A mixed media artwork by Ching Ho Cheng, titled Untitled, dated 1985.

Ching Ho Cheng

Untitled, 1985
Charcoal, graphite, and pastel on paper
Image: 20 1/4 x 15 5/8 inches (51.4 x 39.7 cm)
Framed: 24 x 20 inches (61 x 50.8 cm)
A mixed media artwork by Ching Ho Cheng, titled Untitled, dated 1985.

Ching Ho Cheng

Untitled, 1985
Charcoal, graphite, and pastel on paper
Image: 44 x 57 1/2 inches (111.8 x 146.1 cm)
Framed: 49 1/8 x 62 3/4 inches (124.8 x 159.4 cm)

“[The torn works describe] a moment in time which reflects that spontaneous gesture which can never be exactly duplicated. Like lightning, it never strikes in the same place twice.”

Ching Ho Cheng, n.d.

A mixed media artwork by Ching Ho Cheng, titled Untitled (Tryptich), dated 1988.

Ching Ho Cheng

Untitled (Tryptich), 1988
Iron oxide and acrylic on canvas in three (3) parts
Panel 1 & 3 (framed): 30 1/2 x 24 1/2 inches (77.5 x 62.2 cm)
Panel 2 (framed): 30 3/4 x 26 3/4 inches (78.1 x 67.9 cm)
Overall (framed): 30 1/2 x 77 inches (77.5 x 195.6 cm)

In the fall of 1981, Cheng traveled to Turkey. Long fascinated by ancient ruins, he visited caves and grottoes and was captivated by their colors and textures. On his return to New York, the artist explored an oxidation process, submerging paper covered with copper or iron filings in water for several weeks. Appreciating the permanence and depth of the rust, Cheng at the same time saw the spiritual possibilities in this medium.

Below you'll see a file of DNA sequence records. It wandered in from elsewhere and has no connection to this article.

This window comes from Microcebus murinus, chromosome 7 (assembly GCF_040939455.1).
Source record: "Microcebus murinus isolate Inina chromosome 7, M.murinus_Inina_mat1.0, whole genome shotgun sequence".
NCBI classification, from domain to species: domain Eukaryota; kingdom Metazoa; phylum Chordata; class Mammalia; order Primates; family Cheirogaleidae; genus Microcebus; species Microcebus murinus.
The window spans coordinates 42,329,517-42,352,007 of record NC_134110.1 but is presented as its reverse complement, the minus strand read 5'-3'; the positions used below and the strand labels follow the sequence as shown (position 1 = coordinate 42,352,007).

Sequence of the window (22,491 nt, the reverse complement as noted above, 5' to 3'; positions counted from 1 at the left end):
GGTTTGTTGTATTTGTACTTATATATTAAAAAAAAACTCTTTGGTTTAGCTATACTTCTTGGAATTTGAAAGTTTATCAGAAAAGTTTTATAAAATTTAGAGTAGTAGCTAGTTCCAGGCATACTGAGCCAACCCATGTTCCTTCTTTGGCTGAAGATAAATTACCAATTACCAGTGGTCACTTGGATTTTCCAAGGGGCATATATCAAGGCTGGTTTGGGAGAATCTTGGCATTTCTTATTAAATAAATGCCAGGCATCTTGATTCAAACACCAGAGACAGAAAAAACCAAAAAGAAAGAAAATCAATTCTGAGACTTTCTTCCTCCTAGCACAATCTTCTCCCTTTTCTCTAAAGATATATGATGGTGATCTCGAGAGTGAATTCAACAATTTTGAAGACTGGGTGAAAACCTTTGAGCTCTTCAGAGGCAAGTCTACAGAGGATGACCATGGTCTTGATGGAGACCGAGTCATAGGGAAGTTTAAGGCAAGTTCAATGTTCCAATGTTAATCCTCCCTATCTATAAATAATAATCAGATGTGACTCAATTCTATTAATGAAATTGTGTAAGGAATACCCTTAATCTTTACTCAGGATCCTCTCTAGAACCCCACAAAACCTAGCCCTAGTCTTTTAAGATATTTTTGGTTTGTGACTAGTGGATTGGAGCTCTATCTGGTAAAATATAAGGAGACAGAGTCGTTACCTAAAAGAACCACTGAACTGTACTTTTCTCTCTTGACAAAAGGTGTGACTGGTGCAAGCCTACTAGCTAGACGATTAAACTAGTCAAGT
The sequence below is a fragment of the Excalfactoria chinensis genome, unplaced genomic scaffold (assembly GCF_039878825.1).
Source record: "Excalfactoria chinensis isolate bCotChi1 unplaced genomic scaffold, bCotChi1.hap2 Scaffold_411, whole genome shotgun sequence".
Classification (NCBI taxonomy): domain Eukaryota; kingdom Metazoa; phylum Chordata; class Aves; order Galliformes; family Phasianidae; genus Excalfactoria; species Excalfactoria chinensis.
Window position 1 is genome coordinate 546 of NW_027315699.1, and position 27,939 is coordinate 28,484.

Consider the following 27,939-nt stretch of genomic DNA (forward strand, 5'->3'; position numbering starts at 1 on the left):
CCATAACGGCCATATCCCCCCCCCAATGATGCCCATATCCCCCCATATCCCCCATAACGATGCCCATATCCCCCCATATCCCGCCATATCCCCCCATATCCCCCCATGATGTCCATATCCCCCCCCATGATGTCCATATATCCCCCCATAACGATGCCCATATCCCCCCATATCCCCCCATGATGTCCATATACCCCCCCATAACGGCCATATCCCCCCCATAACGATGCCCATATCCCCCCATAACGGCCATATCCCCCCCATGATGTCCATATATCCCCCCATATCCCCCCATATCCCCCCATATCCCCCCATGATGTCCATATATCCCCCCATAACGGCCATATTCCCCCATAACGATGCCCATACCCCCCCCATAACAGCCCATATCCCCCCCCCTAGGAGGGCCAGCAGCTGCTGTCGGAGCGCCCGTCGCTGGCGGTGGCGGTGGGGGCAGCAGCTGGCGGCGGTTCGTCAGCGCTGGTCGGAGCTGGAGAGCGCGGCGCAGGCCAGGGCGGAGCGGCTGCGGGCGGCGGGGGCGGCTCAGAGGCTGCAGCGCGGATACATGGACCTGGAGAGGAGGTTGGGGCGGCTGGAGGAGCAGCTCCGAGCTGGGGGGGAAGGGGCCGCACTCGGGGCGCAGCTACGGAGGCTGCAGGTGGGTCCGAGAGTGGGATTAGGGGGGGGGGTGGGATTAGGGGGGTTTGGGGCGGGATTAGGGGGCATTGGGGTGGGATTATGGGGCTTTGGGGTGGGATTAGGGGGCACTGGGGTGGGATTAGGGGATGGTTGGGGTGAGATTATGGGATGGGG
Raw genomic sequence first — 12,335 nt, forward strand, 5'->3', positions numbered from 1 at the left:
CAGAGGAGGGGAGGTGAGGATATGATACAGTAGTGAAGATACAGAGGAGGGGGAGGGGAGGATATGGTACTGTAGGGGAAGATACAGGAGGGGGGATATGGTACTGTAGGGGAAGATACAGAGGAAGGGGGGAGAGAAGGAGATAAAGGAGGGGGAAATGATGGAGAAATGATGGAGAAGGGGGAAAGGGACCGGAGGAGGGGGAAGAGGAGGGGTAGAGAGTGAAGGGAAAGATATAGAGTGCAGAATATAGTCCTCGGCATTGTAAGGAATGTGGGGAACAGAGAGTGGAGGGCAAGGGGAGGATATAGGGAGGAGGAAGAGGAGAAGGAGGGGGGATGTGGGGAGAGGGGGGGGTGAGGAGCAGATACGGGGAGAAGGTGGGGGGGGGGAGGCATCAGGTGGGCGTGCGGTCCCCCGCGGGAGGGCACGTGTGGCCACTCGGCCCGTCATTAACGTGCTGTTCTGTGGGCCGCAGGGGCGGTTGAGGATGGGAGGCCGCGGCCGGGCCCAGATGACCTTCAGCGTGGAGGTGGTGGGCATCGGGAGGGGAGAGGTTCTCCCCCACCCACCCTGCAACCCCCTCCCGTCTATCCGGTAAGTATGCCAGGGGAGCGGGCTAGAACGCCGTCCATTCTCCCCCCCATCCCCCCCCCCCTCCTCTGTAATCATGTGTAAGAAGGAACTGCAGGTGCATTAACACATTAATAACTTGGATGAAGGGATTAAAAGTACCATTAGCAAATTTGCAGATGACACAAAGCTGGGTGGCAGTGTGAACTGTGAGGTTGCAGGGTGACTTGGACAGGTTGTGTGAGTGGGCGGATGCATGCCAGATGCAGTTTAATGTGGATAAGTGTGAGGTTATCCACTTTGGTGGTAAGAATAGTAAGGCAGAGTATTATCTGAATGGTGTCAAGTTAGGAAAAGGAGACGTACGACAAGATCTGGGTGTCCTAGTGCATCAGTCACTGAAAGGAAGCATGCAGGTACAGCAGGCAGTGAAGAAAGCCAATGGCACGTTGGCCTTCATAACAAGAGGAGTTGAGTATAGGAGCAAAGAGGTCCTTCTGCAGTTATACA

Ching Ho Cheng in his studio, 1988. Photo by William Duke

Ching Ho Cheng in his studio, 1988. Photo by William Duke

Ching Ho Cheng in his studio, 1988. Photo by William Duke

The culmination of Cheng’s rust works was an installation in 1987 at the Grey Art Gallery in New York, titled Grotto. Based on the Pelagian creation myth, the work consisted of seven panels, reddening naturally, that formed an irregular arch across the gallery’s windows. 

An installation by Ching Ho Cheng, titled The Grotto, at Grey Art Gallery, New York, in 1987.

Installation view, Ching Ho Cheng, The Grotto, Grey Art Gallery, New York, 1987

Installation view, Ching Ho Cheng, The Grotto, Grey Art Gallery, New York, 1987

“It was a vision of Ching’s Grotto in the oversize windows of the Grey Art Gallery in Manhattan that shocked me into a lasting appreciation of the grandeur of his recent work and its success in stating bold and healing certainties. To quote Gregory Millard in a catalogue essay on Ching’s work, ‘The magic lies in the feeling not the technical implementation of the image … the light is alive.’”

Henry Geldzahler, “Studio Visit: Ching Ho Cheng,” 1988

An installation view of an exhibition titled Ching Ho Cheng, at David Zwirner, New York, in 2021.

Installation view, Ching Ho Cheng, David Zwirner, New York,  2021

Installation view, Ching Ho Cheng, David Zwirner, New York,  2021

A photo of Ching Ho Cheng working on his alchemical process, no date.

Ching Ho Cheng working on his alchemical process, n.d. (detail)

Ching Ho Cheng working on his alchemical process, n.d. (detail)

    Read More Read Less

      Read More Read Less

          Inquire

          To learn more about this artwork, please provide your contact information.

          By sharing your details you agree to our Privacy Policy and Terms and Conditions.
          This site is also protected by reCAPTCHA and the Google Privacy Policy and Terms of Service apply.

          Inquire

          To learn more about available works, please provide your contact information

          By sharing your details you agree to our Privacy Policy and Terms and Conditions.This site is also
          protected by reCAPTCHA and the Google Privacy Policy and Terms of Service apply.